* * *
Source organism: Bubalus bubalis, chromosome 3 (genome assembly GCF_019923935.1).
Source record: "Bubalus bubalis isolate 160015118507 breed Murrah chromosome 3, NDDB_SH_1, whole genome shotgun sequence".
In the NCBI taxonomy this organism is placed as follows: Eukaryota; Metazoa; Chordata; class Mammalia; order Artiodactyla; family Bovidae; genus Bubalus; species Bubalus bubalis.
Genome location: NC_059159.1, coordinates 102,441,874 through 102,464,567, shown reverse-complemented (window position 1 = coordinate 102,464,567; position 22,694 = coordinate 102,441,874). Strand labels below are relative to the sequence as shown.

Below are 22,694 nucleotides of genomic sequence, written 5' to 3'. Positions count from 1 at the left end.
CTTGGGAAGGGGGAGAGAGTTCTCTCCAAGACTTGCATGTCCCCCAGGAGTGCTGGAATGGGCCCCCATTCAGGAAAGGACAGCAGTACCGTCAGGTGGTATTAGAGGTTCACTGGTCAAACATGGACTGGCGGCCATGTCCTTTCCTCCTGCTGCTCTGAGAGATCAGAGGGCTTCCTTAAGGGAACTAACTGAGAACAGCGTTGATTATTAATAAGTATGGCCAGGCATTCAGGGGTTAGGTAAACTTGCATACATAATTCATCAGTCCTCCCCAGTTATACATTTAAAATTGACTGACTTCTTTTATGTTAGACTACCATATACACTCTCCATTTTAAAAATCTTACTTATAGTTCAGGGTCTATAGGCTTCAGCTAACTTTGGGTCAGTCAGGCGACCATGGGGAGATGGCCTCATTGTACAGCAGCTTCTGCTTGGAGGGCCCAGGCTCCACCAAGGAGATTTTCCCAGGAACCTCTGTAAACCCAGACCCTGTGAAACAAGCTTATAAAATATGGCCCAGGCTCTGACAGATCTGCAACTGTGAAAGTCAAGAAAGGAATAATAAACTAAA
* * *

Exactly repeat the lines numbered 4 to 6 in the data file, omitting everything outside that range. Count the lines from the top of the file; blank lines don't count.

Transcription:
Genome location: NC_059159.1, coordinates 102,441,874 through 102,464,567, shown reverse-complemented (window position 1 = coordinate 102,464,567; position 22,694 = coordinate 102,441,874). Strand labels below are relative to the sequence as shown.

Below are 22,694 nucleotides of genomic sequence, written 5' to 3'. Positions count from 1 at the left end.
CTTGGGAAGGGGGAGAGAGTTCTCTCCAAGACTTGCATGTCCCCCAGGAGTGCTGGAATGGGCCCCCATTCAGGAAAGGACAGCAGTACCGTCAGGTGGTATTAGAGGTTCACTGGTCAAACATGGACTGGCGGCCATGTCCTTTCCTCCTGCTGCTCTGAGAGATCAGAGGGCTTCCTTAAGGGAACTAACTGAGAACAGCGTTGATTATTAATAAGTATGGCCAGGCATTCAGGGGTTAGGTAAACTTGCATACATAATTCATCAGTCCTCCCCAGTTATACATTTAAAATTGACTGACTTCTTTTATGTTAGACTACCATATACACTCTCCATTTTAAAAATCTTACTTATAGTTCAGGGTCTATAGGCTTCAGCTAACTTTGGGTCAGTCAGGCGACCATGGGGAGATGGCCTCATTGTACAGCAGCTTCTGCTTGGAGGGCCCAGGCTCCACCAAGGAGATTTTCCCAGGAACCTCTGTAAACCCAGACCCTGTGAAACAAGCTTATAAAATATGGCCCAGGCTCTGACAGATCTGCAACTGTGAAAGTCAAGAAAGGAATAATAAACTAAA